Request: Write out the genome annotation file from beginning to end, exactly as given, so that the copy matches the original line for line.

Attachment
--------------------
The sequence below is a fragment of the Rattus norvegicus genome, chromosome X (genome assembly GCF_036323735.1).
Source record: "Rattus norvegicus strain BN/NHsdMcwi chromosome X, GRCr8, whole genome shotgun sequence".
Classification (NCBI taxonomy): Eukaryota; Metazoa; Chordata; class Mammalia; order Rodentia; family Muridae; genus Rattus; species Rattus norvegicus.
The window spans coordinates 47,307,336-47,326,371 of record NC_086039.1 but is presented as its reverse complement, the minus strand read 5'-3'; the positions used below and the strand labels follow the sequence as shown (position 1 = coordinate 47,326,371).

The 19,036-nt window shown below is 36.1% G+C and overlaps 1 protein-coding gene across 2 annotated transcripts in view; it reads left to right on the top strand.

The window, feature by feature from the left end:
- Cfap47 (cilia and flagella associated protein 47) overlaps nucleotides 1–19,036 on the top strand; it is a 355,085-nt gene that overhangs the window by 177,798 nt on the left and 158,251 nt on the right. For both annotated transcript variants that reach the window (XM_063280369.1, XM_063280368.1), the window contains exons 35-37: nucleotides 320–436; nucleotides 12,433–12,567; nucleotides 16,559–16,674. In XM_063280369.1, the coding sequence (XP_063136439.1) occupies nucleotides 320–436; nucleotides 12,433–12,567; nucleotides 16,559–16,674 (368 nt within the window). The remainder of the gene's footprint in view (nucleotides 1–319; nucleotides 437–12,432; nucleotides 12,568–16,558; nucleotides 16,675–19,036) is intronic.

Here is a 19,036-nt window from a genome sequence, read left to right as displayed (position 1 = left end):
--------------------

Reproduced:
The sequence below is a fragment of the Rattus norvegicus genome, chromosome X (genome assembly GCF_036323735.1).
Source record: "Rattus norvegicus strain BN/NHsdMcwi chromosome X, GRCr8, whole genome shotgun sequence".
Classification (NCBI taxonomy): Eukaryota; Metazoa; Chordata; class Mammalia; order Rodentia; family Muridae; genus Rattus; species Rattus norvegicus.
The window spans coordinates 47,307,336-47,326,371 of record NC_086039.1 but is presented as its reverse complement, the minus strand read 5'-3'; the positions used below and the strand labels follow the sequence as shown (position 1 = coordinate 47,326,371).

The 19,036-nt window shown below is 36.1% G+C and overlaps 1 protein-coding gene across 2 annotated transcripts in view; it reads left to right on the top strand.

The window, feature by feature from the left end:
- Cfap47 (cilia and flagella associated protein 47) overlaps nucleotides 1–19,036 on the top strand; it is a 355,085-nt gene that overhangs the window by 177,798 nt on the left and 158,251 nt on the right. For both annotated transcript variants that reach the window (XM_063280369.1, XM_063280368.1), the window contains exons 35-37: nucleotides 320–436; nucleotides 12,433–12,567; nucleotides 16,559–16,674. In XM_063280369.1, the coding sequence (XP_063136439.1) occupies nucleotides 320–436; nucleotides 12,433–12,567; nucleotides 16,559–16,674 (368 nt within the window). The remainder of the gene's footprint in view (nucleotides 1–319; nucleotides 437–12,432; nucleotides 12,568–16,558; nucleotides 16,675–19,036) is intronic.

Here is a 19,036-nt window from a genome sequence, read left to right as displayed (position 1 = left end):